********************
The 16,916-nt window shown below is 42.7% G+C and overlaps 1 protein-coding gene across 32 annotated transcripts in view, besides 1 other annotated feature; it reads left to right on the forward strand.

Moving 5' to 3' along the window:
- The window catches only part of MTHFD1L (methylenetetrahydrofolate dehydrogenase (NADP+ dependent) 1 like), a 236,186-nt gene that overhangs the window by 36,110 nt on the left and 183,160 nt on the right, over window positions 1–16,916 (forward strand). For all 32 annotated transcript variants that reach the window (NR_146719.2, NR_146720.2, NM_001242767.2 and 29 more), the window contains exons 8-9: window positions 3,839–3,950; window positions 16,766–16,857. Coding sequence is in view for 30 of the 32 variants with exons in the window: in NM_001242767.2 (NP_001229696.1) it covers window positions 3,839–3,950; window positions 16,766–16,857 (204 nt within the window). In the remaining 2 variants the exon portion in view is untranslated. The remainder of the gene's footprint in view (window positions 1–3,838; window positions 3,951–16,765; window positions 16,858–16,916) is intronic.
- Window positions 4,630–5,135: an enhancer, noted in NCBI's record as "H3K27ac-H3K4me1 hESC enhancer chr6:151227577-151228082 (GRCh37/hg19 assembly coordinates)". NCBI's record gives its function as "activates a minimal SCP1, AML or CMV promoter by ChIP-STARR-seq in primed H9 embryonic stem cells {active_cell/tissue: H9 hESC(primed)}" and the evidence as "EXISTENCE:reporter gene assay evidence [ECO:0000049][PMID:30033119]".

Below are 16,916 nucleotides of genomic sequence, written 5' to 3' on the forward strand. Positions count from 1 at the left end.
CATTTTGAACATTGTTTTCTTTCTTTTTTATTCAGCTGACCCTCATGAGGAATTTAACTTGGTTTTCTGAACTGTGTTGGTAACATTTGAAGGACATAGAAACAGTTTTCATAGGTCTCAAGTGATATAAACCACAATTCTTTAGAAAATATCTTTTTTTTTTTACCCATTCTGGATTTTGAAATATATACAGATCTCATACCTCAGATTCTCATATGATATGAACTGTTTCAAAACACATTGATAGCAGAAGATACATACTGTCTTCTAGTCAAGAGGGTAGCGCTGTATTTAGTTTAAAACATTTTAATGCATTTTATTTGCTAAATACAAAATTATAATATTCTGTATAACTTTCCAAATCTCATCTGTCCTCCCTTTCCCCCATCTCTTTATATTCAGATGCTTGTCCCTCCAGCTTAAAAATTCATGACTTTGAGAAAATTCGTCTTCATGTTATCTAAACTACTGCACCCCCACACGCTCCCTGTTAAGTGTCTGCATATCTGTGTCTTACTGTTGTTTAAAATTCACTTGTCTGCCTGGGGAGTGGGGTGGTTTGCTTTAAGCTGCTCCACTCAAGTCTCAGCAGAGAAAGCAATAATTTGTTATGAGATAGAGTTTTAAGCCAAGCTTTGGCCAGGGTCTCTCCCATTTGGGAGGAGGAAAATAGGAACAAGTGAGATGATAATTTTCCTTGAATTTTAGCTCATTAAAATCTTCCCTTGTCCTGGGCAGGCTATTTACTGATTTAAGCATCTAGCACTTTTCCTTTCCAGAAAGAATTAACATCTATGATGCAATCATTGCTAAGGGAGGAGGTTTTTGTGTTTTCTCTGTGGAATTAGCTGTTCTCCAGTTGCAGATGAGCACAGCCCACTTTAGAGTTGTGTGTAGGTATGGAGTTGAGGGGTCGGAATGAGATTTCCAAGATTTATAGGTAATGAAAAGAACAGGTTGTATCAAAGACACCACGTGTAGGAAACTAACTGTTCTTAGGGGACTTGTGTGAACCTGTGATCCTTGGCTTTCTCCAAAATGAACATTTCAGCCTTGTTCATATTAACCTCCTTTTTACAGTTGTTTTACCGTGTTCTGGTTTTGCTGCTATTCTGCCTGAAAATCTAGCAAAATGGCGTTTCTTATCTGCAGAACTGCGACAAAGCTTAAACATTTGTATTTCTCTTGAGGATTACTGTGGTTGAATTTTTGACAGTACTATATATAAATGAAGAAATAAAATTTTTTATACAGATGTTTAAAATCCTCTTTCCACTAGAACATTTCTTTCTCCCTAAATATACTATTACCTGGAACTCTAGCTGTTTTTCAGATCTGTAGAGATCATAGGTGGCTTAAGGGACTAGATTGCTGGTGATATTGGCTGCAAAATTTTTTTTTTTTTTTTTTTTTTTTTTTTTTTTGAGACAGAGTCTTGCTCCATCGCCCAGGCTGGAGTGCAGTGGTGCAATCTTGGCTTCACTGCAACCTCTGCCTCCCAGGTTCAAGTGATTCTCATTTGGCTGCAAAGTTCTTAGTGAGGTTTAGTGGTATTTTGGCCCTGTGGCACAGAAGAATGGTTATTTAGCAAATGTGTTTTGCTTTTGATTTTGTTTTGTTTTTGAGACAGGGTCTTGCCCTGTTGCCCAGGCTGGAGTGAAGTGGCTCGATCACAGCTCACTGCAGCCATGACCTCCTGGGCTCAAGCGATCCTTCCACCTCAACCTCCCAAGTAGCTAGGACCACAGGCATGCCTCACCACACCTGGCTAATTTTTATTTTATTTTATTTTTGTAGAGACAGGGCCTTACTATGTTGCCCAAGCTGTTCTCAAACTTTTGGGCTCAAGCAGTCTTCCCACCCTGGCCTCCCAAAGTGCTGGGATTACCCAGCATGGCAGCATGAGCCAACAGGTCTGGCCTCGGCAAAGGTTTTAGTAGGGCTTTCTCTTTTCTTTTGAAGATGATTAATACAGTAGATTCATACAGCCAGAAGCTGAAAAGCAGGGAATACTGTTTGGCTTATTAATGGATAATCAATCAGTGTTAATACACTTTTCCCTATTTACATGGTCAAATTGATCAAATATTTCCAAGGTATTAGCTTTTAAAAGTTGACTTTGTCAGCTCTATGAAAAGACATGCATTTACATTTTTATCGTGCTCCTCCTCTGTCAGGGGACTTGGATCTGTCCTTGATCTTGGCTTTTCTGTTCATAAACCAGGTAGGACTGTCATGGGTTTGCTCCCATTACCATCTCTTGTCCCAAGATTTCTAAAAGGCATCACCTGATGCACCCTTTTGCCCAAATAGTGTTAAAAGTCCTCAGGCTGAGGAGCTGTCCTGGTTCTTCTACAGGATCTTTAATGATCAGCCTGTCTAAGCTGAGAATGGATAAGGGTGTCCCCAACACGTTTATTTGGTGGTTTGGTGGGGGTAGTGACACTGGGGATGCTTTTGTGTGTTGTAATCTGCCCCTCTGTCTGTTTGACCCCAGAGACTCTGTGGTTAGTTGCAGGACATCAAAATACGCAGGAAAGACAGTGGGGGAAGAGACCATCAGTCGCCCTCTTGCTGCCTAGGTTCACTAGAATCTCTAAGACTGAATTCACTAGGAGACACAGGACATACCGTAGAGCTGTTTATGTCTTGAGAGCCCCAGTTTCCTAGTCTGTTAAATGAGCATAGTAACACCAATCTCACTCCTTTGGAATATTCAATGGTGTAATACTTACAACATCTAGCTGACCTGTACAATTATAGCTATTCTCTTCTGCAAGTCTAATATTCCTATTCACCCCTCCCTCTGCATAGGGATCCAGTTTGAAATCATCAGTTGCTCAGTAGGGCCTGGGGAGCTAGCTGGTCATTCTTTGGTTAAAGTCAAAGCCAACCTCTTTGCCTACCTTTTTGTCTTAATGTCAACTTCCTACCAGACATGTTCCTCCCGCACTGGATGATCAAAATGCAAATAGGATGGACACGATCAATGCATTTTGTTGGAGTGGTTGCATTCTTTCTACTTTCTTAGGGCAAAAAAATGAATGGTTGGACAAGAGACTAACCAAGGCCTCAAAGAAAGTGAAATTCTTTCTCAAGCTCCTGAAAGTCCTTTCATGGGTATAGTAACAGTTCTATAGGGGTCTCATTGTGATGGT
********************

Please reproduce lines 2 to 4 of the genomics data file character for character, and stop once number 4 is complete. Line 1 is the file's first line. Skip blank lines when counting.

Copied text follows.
Moving 5' to 3' along the window:
- The window catches only part of MTHFD1L (methylenetetrahydrofolate dehydrogenase (NADP+ dependent) 1 like), a 236,186-nt gene that overhangs the window by 36,110 nt on the left and 183,160 nt on the right, over window positions 1–16,916 (forward strand). For all 32 annotated transcript variants that reach the window (NR_146719.2, NR_146720.2, NM_001242767.2 and 29 more), the window contains exons 8-9: window positions 3,839–3,950; window positions 16,766–16,857. Coding sequence is in view for 30 of the 32 variants with exons in the window: in NM_001242767.2 (NP_001229696.1) it covers window positions 3,839–3,950; window positions 16,766–16,857 (204 nt within the window). In the remaining 2 variants the exon portion in view is untranslated. The remainder of the gene's footprint in view (window positions 1–3,838; window positions 3,951–16,765; window positions 16,858–16,916) is intronic.
- Window positions 4,630–5,135: an enhancer, noted in NCBI's record as "H3K27ac-H3K4me1 hESC enhancer chr6:151227577-151228082 (GRCh37/hg19 assembly coordinates)". NCBI's record gives its function as "activates a minimal SCP1, AML or CMV promoter by ChIP-STARR-seq in primed H9 embryonic stem cells {active_cell/tissue: H9 hESC(primed)}" and the evidence as "EXISTENCE:reporter gene assay evidence [ECO:0000049][PMID:30033119]".